November 15, 2011

Living With Uncertainty

We all live with uncertainty. We wake up each morning not knowing for sure what the day will bring; and yet we act as though it will go as planned. Most often, it does.

Every one of us hungers for certainty. It allays the fear of the unknown. We can quiet our thoughts when we know what lies ahead. That knowledge doesn’t have to be true for it to be an effective balm. How often have we been hit with the truth that belies the certainty we held for so long? And it sends us reeling until we can find our way once again.

That is what it’s like to live with cancer: no guarantees, not knowing what the future brings. I know what I hope for, and I vacillate between the highs of hope and depths of fear.

Will God answer my prayers and the prayers of so many dear friends? Yes. But will it be the answer we want to hear? We’ll see. I’ve been thinking about God’s will for me. If His plans for me include an early death, don’t expect me to like it. I have things left to do, not least of which is to watch my children grow into their adult lives and be by my husband’s side well into old age.

While living with uncertainty is sometimes frightening, most often it is enlightening. I have come to accept ambiguity as a path to knowledge. Not knowing keeps me open to new information and growth. This is especially true in my faith journey. The mystery of God unfolds continuously and my faith continues to change and mature.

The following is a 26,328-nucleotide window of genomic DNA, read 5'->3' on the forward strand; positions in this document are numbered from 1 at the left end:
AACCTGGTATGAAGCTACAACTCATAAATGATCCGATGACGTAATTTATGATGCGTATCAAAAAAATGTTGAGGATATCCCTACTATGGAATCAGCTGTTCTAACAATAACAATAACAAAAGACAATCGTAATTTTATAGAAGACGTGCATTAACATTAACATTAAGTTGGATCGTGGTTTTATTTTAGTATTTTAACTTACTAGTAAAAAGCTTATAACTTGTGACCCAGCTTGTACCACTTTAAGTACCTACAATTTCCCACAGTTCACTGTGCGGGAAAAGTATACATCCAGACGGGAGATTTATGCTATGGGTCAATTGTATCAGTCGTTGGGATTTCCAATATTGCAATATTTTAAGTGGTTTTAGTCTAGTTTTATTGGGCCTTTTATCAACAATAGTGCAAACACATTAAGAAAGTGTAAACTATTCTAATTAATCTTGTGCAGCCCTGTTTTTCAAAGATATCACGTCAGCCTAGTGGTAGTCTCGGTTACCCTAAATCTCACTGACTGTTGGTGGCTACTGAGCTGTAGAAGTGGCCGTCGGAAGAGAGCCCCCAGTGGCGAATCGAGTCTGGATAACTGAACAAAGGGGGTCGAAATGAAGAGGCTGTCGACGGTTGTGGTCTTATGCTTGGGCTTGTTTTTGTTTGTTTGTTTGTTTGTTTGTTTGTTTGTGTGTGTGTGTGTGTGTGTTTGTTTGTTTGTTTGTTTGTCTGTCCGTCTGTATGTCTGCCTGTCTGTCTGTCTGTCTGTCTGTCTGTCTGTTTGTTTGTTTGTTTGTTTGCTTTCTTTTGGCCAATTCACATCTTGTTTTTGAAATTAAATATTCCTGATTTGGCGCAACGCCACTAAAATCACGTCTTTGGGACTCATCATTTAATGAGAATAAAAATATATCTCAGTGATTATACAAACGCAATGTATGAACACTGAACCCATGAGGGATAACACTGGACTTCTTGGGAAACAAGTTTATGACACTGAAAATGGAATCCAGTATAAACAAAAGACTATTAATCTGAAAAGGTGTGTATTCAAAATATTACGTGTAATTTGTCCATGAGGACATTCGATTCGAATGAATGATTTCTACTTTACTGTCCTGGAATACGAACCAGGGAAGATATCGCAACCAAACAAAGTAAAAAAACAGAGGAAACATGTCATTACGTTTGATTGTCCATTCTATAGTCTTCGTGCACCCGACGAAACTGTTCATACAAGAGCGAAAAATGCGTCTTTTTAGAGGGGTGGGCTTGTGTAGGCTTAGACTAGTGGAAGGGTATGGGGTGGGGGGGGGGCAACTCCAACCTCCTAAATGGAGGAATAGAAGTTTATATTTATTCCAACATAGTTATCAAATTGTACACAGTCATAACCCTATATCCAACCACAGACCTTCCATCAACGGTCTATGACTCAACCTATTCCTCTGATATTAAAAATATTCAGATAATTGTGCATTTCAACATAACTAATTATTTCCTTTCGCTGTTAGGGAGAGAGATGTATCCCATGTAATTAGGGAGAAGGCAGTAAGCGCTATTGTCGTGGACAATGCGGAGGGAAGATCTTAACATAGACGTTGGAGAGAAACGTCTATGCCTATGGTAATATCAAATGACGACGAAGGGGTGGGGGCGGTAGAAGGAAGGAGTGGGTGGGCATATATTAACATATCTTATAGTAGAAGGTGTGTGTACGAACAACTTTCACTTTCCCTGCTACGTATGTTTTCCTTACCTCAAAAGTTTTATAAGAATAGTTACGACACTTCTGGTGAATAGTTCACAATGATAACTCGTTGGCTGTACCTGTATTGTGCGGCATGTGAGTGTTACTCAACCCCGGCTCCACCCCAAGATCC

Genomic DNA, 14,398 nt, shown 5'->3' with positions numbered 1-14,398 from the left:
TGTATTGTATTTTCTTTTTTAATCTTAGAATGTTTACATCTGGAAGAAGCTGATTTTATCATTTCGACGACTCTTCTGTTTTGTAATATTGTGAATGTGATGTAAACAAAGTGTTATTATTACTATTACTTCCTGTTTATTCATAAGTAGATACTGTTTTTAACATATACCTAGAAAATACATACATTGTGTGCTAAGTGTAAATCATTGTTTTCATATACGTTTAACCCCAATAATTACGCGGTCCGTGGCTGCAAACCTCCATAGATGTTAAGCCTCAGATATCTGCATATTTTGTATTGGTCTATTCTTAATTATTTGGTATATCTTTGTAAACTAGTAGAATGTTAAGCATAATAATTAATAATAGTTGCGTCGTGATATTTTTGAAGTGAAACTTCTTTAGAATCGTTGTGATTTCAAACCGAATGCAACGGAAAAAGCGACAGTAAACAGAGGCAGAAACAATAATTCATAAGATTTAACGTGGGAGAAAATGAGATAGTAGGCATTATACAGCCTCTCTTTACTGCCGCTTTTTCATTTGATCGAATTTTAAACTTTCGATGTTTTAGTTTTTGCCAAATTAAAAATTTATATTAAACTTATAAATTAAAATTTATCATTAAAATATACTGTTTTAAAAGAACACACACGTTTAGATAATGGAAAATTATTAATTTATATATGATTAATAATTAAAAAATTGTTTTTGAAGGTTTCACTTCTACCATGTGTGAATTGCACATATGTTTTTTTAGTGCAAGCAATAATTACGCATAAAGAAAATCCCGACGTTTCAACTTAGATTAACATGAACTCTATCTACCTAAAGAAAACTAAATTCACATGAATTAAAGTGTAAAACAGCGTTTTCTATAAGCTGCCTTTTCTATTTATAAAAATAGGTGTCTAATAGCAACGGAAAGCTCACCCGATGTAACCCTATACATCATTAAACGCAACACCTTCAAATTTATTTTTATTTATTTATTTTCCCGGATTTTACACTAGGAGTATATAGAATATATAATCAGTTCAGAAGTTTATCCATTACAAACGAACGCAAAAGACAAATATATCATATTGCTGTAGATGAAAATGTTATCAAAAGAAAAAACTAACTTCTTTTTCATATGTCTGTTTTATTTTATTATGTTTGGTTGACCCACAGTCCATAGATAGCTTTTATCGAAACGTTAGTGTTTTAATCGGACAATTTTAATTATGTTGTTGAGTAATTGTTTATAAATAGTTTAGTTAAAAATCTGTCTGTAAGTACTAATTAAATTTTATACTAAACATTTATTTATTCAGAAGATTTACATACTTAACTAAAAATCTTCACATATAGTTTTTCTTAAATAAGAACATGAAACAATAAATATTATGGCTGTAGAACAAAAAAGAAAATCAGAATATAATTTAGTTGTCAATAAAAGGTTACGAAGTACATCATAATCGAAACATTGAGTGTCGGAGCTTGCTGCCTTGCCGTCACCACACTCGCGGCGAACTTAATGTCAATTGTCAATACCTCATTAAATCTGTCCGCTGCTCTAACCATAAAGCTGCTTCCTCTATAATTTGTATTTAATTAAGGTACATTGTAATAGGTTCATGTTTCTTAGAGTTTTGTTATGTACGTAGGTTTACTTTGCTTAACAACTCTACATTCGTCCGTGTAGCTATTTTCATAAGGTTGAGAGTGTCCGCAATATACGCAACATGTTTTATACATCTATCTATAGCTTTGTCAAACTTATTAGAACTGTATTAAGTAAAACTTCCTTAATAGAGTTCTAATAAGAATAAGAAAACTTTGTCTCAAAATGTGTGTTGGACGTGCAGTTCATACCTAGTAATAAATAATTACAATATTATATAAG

In between hope and fear is the middle ground of acceptance. It brings peace because it limits expectations, the source of so much disappointment and pain.

I await that sense of acceptance about my future. I’m probably on some well-defined stage of emotional progress as I deal with my diagnosis. It is important to be allowed whatever feelings are part of my journey, even if they cause discomfort. I’m okay with all these feelings as I process them. I’m okay with being angry, sad, hopeful, enormously grateful, and uncertain—often all at once.

It’s all part of life, and I cherish every minute of it.

Cross-posted to


Rox said...

Knowing you (you know, because we KNOW each other) and knowing what you're going through makes it so hard for me to complain about the minutia I complain about. Yet, somehow I manage. :)

We are all here for a limited time and I think part of the human condition is to want to flail against the eventuality of death. I don't imagine cats or dogs or elephants ever give it much thought, do they? Ever see how happy a dog just IS? It's because they think about what's important, food, naps, and loving, with the occasional roll in something. It's how we all should live. Run with your tongue hanging out.

I think you're entering the phase of this where you are having an awakening of sorts, I really can't wait to see what you come up with next. You are not done with the world yet, dear Birdie. Wow us some more.

Ur-spo said...

Once, a wise person asked 'Tell me, what is the one thing of which we can be certain?" Answer: we will die.
So the only certain thing is Death. All of Life is uncertainty. Not knowing what happens next is what defines being alive.

MartininBroda said...

You're one of the wisest person I ever found at this strange place called the web and in reality you were never far from my thoughts and prayers. Happy Thanksgiving!

Anonymous said...

Dear Betty,

I know getting things done must feel like wading through a neck deep swamp a lot of the time--not just a swamp, but one filled with who-knows-what: 'gators, old washing machine parts, disgusting ankle-deep ooze . . . but if you are able to come visit while Patrick and Bill are with us, I hope you will. We'd all love to see you. Cheers, Mary

A Lewis said...

All of my love to you. In the uncertain moments. In the dark days. In the questionable times. xoxoxo Merry Christmas.